Myths and Legends of Babylonia and Assyria

Page: 160

A Great Lesson

The answer to such a question depends upon ourselves—upon each and every one of us. If we quit ourselves as civilized men, striving and ever striving to refine and purify our lives, our conduct, our intellectual outlook, to spiritualize our faith, then though the things of our hands may be dust, the works of our minds, of our souls shall not vanish, but shall remain in the consciousness of our descendants so long as human memory lasts. The faith of ancient Babylon went under because it was built rather on the worship of frail and bestial gods than the love of truth,—gods many of whom were devils in disguise, but devils no whit worse than our fiends of ambition, of greed, of pugnacity, of unsympathy. Through the worship of such gods Babylon came to oblivion. Let us contemplate the colossal wreck of that mighty work of man, and as we gaze over the gulf of a score of centuries to where its "cloud-capp'd towers and gorgeous palaces" glitter in the mirage of legend, let us brace ourselves for the struggle which humanity has yet to wage with darkness, with disease, with superstition. But while we remember her fall with sadness, let us think[Pg 380] generously and kindly of her dead mightiness, of the ancient effort she made, striving after her lights, of her picturesque and many-coloured life, and, not least, of her achievements—the invention of those symbols by which the words of man can be transferred to his brother across the silent ocean of time.

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Assyrian differs in many respects from the other Semitic languages. There are few gutturals, these having been mostly smoothed out. Thus 'Ba'l' became 'Bel,' and 'Hadad,' 'Adad.' On the other hand it is thought that the cuneiform inscriptions may have omitted guttural sounds. The cuneiform system of writing is so imperfect and complicated that we must make certain reservations in our acceptance of the transcriptions of contemporary Assyriologists, and it must therefore be understood that Assyrian names and words as we know them and as found in the present work and index may be yet greatly modified by future researches. Assyrian names as known to-day are pronounced according to analogy gleaned from the pronunciation of the other Semitic languages. Thus 'Shin'ar' is spelt with the Hebrew 'ain, (guttural a) in the Scriptures, and we are unaware whether the Scriptural author interpolated the guttural or not. Analogy in this instance is not nearly so valuable a guide as in the case of Egyptian, where we have in Coptic the modern form of the Egyptian language to guide us, nor is it at all likely that we shall ever know much more than we do concerning the pronunciation of a language the written symbols of which are so uncertain as regards their precise alphabetic values.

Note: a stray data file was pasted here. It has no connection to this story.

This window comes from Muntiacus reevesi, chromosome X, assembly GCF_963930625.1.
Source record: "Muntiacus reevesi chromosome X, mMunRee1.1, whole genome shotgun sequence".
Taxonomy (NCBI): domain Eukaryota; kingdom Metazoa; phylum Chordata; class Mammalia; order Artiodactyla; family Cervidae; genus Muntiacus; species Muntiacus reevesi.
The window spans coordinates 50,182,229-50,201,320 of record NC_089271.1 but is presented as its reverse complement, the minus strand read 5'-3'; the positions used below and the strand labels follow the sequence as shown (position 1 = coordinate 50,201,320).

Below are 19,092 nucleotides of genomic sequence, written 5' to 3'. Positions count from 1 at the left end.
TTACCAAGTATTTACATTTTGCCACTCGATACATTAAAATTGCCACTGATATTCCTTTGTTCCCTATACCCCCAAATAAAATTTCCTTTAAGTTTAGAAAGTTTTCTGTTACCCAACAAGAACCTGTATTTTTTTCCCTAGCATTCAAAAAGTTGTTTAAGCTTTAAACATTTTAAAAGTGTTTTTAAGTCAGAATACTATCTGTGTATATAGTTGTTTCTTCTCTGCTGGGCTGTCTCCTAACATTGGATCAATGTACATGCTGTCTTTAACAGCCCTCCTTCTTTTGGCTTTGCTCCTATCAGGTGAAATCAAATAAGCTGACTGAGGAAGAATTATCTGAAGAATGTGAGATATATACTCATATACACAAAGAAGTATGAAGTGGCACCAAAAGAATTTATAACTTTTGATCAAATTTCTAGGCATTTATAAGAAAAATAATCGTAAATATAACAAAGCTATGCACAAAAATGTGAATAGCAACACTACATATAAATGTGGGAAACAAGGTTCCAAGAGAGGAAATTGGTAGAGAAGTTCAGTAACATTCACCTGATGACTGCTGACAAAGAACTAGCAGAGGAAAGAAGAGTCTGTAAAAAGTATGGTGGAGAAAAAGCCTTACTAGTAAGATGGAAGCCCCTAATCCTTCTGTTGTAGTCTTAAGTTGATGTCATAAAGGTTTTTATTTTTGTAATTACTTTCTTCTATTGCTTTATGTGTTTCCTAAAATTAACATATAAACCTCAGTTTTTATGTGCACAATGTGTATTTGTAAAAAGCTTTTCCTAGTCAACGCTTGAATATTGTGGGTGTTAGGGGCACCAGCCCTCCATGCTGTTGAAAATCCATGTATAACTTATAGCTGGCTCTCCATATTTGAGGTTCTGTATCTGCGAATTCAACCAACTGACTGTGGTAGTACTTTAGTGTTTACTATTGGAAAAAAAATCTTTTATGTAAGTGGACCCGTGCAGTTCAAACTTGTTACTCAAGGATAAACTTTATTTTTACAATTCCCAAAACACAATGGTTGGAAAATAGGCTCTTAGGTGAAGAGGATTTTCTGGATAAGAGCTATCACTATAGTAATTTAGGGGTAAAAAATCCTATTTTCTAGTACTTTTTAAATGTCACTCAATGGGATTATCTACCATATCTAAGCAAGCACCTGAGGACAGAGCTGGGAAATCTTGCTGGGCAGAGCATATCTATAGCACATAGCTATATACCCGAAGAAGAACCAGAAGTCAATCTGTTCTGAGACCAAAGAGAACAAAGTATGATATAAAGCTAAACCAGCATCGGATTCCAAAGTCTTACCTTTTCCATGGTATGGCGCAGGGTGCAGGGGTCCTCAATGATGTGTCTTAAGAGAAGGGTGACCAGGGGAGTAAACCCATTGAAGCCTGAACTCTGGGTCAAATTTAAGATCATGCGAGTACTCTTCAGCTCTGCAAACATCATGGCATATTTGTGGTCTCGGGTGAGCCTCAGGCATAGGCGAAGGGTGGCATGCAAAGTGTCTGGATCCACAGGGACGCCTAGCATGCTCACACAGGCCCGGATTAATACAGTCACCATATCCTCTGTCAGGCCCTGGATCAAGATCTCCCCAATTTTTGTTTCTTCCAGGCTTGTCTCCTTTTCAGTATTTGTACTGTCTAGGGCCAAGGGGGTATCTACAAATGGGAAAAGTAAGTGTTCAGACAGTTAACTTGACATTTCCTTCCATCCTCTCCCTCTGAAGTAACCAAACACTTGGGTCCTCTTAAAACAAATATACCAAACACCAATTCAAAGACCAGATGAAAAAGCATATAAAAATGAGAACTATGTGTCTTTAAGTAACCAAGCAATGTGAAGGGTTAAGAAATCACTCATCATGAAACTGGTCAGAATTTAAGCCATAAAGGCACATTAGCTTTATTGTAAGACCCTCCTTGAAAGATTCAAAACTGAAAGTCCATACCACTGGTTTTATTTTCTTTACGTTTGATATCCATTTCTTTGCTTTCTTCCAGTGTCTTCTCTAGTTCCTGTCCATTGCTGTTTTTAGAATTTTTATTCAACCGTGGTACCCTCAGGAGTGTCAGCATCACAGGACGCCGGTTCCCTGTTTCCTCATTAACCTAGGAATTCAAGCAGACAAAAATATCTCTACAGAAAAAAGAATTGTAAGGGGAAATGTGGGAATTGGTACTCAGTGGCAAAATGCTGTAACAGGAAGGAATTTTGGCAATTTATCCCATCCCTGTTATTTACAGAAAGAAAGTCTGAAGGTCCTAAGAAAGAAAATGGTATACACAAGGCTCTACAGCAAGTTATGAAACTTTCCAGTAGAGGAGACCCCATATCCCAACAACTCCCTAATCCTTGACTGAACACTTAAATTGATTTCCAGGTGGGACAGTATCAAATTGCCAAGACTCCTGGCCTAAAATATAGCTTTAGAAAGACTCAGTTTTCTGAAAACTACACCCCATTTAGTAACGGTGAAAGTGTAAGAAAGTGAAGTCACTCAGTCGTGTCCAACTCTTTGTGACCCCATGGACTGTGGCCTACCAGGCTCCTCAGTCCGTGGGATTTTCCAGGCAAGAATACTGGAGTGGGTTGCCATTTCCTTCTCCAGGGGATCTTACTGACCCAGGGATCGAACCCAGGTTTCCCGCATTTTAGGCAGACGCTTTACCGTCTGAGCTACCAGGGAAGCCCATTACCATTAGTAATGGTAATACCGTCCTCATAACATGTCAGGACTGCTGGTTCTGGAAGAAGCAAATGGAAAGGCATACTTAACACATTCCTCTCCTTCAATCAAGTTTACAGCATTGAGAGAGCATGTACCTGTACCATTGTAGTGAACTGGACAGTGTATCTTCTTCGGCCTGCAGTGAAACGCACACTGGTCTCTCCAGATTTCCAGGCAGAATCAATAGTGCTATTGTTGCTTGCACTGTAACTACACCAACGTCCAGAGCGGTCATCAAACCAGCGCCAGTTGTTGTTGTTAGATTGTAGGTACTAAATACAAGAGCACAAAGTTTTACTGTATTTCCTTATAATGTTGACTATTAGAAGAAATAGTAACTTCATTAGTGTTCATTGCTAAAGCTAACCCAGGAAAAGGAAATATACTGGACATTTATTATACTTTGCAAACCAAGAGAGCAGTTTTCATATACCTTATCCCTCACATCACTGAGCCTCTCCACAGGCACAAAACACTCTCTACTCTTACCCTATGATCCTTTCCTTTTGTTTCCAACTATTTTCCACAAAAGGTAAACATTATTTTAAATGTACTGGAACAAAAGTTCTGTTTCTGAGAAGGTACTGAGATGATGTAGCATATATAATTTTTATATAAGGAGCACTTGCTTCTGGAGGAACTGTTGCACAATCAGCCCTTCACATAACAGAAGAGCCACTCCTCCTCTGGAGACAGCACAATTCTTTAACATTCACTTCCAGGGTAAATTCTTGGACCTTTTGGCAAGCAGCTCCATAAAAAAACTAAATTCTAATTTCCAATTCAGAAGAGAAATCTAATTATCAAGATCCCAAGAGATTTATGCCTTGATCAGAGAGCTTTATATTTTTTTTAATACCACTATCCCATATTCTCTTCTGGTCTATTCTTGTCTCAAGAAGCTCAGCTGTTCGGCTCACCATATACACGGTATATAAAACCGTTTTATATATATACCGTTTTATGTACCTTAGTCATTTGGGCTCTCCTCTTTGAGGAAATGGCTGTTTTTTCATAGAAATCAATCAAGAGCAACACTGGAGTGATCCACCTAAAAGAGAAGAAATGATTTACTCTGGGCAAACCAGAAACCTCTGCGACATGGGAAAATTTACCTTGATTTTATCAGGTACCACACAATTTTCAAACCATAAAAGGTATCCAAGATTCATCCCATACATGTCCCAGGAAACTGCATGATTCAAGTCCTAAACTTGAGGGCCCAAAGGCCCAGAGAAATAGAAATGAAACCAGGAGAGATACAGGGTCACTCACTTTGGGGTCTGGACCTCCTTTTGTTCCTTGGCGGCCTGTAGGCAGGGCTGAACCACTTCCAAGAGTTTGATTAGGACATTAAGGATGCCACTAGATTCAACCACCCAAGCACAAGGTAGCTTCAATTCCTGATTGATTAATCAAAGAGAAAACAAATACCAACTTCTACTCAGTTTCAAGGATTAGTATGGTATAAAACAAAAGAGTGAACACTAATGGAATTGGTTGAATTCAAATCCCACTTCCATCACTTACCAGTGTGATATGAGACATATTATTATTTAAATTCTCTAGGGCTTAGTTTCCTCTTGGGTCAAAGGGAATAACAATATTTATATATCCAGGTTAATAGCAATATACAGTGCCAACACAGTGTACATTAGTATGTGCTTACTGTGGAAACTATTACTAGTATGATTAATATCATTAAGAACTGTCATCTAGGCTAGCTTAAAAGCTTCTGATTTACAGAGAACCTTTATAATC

Aa or Â. Consort of Shamash, 110
ABED'NEGO. One of Daniel's companions, 38
AB'RAM. Ur, city of, 15, 145, 249;
Nimrod and, 51-56;
Jewish legends re, 51, 52;
Persian traditions re, 52, 53;
another tradition re, preserved in the East, 53-56;
star Venus and, 55
AB'U-HABB'AH. The ancient site of Sippar, 177
ABYDENUS. Statement of, re Ea, 112
ABYSS, THE. Paradise and, 82
ACCA'D. Part of Nimrod's kingdom, 49
ACHÆMENIDÆ. Cyaxares' son dethroned by, 333
A'DAD. Equivalent, Hadad, 187-191
A'DAD-EA. Ut-Napishtim's ferry-man, 172;
Gilgamesh consults, 172;
Ut-Napishtim, Gilgamesh and, 178
A'DAD-NARARI IV. Son of Assur-Dan III, 308
ADAM. The sons of, 232
AD'APA. The South Wind and, story of, 116-121
AD'AR. Sun-god of Nippur;
Hymn to, 68;
connected with the pig, 93, 294
AD'NA. Wife of Azar;
according to an Eastern tradition the parents of Abram, 54
AD-ÔNIS. Smyrna, mother of, reference to, 127;
myth of related to that of Tammuz, 131
AEDORACHUS. Of Pantibiblon, reference to, 112
ÆLIAN. Of Gilgamos (Gilgamesh);
grandson of Sokkaros, 157
AF-AN-AS-I'EF. On vampires, 266
AFRICA, 329;
Semitic religion in, 331
A'HAB. King of Israel, overthrown by Shalmaneser II, 24
A'HI-MI-TI. Sargon displaces Azuri by, 210
AH'RI-MAN. Mazda and Sraosha overcome, 337
AHURA MAZDA. Good principle of Zarathustra's religion, 334;
creator of the universe, 335
A-I'BU. The serpent, 289
AKK'AD. Kingdom founded by Semites, 16;
King Sargon of, founds first great Semitic empire in Babylonia, 16
AKK-AD'IANS. Description of, 13-16;
language, 13, 14;
Babylonian Semites receive germs of culture from the, 14;
modern equivalent for the older, is the expression 'Sumerian,' 15;
stars studied by, 231
AKK'U-LU (Eater). Attendant hound of Merodach, 202
A-LAL'U. The eagle;
Ishtar and, 167
'ALL'AH.' Modern Arabic name, 325
ALL-A-TU. Equivalent, Eresh-ki-gal, mistress of Hades, 129;
realms of, 237
Al-ô-nim. Descriptive term of Phœnicians for their gods,